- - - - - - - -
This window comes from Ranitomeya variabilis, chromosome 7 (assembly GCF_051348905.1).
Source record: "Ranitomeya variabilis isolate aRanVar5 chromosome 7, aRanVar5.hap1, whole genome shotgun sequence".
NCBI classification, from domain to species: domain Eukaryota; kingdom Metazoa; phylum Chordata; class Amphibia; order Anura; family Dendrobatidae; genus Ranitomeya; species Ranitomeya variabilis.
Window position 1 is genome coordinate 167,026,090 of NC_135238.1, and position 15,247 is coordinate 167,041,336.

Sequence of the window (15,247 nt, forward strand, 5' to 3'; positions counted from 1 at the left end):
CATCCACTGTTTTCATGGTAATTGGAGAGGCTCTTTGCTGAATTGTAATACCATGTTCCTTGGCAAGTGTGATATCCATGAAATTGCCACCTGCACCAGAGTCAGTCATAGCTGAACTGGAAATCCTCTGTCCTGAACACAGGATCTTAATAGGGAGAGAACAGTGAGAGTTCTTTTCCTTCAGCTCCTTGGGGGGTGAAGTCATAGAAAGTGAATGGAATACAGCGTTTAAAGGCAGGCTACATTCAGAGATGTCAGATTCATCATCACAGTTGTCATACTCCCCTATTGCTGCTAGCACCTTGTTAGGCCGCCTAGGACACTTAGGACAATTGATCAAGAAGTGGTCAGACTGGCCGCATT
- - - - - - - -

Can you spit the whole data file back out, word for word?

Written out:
This window comes from Ranitomeya variabilis, chromosome 7 (assembly GCF_051348905.1).
Source record: "Ranitomeya variabilis isolate aRanVar5 chromosome 7, aRanVar5.hap1, whole genome shotgun sequence".
NCBI classification, from domain to species: domain Eukaryota; kingdom Metazoa; phylum Chordata; class Amphibia; order Anura; family Dendrobatidae; genus Ranitomeya; species Ranitomeya variabilis.
Window position 1 is genome coordinate 167,026,090 of NC_135238.1, and position 15,247 is coordinate 167,041,336.

Sequence of the window (15,247 nt, forward strand, 5' to 3'; positions counted from 1 at the left end):
CATCCACTGTTTTCATGGTAATTGGAGAGGCTCTTTGCTGAATTGTAATACCATGTTCCTTGGCAAGTGTGATATCCATGAAATTGCCACCTGCACCAGAGTCAGTCATAGCTGAACTGGAAATCCTCTGTCCTGAACACAGGATCTTAATAGGGAGAGAACAGTGAGAGTTCTTTTCCTTCAGCTCCTTGGGGGGTGAAGTCATAGAAAGTGAATGGAATACAGCGTTTAAAGGCAGGCTACATTCAGAGATGTCAGATTCATCATCACAGTTGTCATACTCCCCTATTGCTGCTAGCACCTTGTTAGGCCGCCTAGGACACTTAGGACAATTGATCAAGAAGTGGTCAGACTGGCCGCATT